Bargain hunters, rejoice. The laws of economics are working in your favor — at least for a few key items that stand to have a major impact on your wallet this year.
According to Kiplinger, supply and demand, rapid innovation in certain industries, and changing market conditions will mean you’ll pay less for big-ticket items like used cars, as well as catch a price break on everyday purchases, like those drumsticks you throw on the barbecue.
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Here are the eight items that Kiplinger believes will see a price drop in 2014.
Good news for commuters everywhere — unleaded gasoline will drop about 10 cents a gallon this year compared with last year, due to decreased political tension in the Middle East as well as increased domestic production.
At least 10 colleges will be cutting undergraduate tuition by anywhere from 10% to almost 50% this year. Some law schools, including University of Iowa and Penn State University, also plan to lower their costs. But, the drops will likely benefit only those paying full tuition, as the decreased prices match what many students on financial aid already pay.
The price of “previously owned” vehicles is expected to drop by up to 2% because of higher demand for new cars, as well as a glut of inventory from leased autos returning to the lot. Compact SUVs and low-end luxury models, especially, are expected to decrease in value.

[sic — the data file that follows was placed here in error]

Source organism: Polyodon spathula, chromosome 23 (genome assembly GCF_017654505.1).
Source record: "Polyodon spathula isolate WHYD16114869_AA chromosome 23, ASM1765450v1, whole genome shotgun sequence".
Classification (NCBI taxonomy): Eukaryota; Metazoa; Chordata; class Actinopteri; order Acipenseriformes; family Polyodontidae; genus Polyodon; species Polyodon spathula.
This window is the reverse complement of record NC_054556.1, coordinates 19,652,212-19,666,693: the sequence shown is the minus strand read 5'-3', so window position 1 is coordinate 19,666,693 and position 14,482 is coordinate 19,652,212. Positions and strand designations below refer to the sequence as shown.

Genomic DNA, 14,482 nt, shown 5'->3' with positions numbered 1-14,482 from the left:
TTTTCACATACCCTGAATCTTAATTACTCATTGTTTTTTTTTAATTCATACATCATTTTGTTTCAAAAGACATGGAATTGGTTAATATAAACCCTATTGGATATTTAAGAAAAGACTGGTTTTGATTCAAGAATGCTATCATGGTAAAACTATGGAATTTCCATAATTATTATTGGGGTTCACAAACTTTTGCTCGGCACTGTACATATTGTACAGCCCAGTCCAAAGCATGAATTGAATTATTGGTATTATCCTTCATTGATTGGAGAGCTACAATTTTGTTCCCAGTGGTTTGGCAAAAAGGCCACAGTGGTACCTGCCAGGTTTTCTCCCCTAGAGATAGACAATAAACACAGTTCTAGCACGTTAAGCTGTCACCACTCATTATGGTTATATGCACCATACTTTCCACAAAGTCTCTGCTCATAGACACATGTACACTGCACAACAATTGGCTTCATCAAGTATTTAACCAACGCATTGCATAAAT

Ultra-High Definition Computer Monitors
These provide crystal clear images and amazing detail, and consumers can expect a price drop this year. Dell’s latest 28-inch ultra-HD monitor, for instance, will only be $699, compared with a price tag of over $1,000 last year.
As the economy improved and stocks surged, the precious metal became a less popular investment. Last year saw an end to the 12-year gold rush that had buoyed prices for so long. Analysts expect gold costs to drop by $50 an ounce this year.
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Okay, this one is based less on market conditions and more on your own sheer willpower. Life, disability, and long-term care insurance companies could lower costs for you this year if you can prove that you’ve reduced your risk in some way, whether that’s by losing weight or quitting smoking. But, the ball’s in your court. You have to ask for the price drop and provide proof that the new, healthier you is in it for the long haul.
Fire up the grill. Although beef remains expensive in 2014, chicken legs and thighs are outpacing demand due to dropping U.S. export volumes. Grocers will probably offer the meat for as low as 60 cents a pound, versus the typical range of 70 cents to $1 per pound.
Okay, maybe this wasn’t high on your “to buy” list this year — but as quickly as the technology is advancing, you could soon be printing, on demand, everyday household items such as a shower head or a paper-towel holder. MakerBot will start shipping its new Replicator Mini 3D this spring, which costs more than $1,300, but is still 40% cheaper than MakerBot’s current cheapest printer.
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